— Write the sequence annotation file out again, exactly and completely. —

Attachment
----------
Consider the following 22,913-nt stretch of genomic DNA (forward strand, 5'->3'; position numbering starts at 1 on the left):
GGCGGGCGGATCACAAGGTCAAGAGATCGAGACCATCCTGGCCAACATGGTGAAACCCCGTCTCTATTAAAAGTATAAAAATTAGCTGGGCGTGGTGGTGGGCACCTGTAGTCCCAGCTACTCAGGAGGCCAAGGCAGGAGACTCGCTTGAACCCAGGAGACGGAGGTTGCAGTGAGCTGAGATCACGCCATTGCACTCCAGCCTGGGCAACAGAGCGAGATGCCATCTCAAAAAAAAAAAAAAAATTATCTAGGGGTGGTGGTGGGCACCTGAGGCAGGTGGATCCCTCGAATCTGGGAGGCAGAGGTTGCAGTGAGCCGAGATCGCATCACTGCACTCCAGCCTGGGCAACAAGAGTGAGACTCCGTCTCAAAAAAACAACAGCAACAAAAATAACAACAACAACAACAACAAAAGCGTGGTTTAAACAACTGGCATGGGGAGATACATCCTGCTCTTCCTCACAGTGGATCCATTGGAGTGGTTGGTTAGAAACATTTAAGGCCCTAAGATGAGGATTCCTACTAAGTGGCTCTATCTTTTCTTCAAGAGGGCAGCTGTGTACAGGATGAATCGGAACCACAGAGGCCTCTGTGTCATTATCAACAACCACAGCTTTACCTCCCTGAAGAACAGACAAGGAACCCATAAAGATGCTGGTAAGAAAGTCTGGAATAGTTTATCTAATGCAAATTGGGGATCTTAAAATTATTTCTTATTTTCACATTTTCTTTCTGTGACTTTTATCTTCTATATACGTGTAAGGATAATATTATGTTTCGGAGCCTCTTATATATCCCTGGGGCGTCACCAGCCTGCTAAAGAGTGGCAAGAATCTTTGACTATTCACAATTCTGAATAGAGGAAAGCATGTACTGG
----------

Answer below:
Consider the following 22,913-nt stretch of genomic DNA (forward strand, 5'->3'; position numbering starts at 1 on the left):
GGCGGGCGGATCACAAGGTCAAGAGATCGAGACCATCCTGGCCAACATGGTGAAACCCCGTCTCTATTAAAAGTATAAAAATTAGCTGGGCGTGGTGGTGGGCACCTGTAGTCCCAGCTACTCAGGAGGCCAAGGCAGGAGACTCGCTTGAACCCAGGAGACGGAGGTTGCAGTGAGCTGAGATCACGCCATTGCACTCCAGCCTGGGCAACAGAGCGAGATGCCATCTCAAAAAAAAAAAAAAAATTATCTAGGGGTGGTGGTGGGCACCTGAGGCAGGTGGATCCCTCGAATCTGGGAGGCAGAGGTTGCAGTGAGCCGAGATCGCATCACTGCACTCCAGCCTGGGCAACAAGAGTGAGACTCCGTCTCAAAAAAACAACAGCAACAAAAATAACAACAACAACAACAACAAAAGCGTGGTTTAAACAACTGGCATGGGGAGATACATCCTGCTCTTCCTCACAGTGGATCCATTGGAGTGGTTGGTTAGAAACATTTAAGGCCCTAAGATGAGGATTCCTACTAAGTGGCTCTATCTTTTCTTCAAGAGGGCAGCTGTGTACAGGATGAATCGGAACCACAGAGGCCTCTGTGTCATTATCAACAACCACAGCTTTACCTCCCTGAAGAACAGACAAGGAACCCATAAAGATGCTGGTAAGAAAGTCTGGAATAGTTTATCTAATGCAAATTGGGGATCTTAAAATTATTTCTTATTTTCACATTTTCTTTCTGTGACTTTTATCTTCTATATACGTGTAAGGATAATATTATGTTTCGGAGCCTCTTATATATCCCTGGGGCGTCACCAGCCTGCTAAAGAGTGGCAAGAATCTTTGACTATTCACAATTCTGAATAGAGGAAAGCATGTACTGG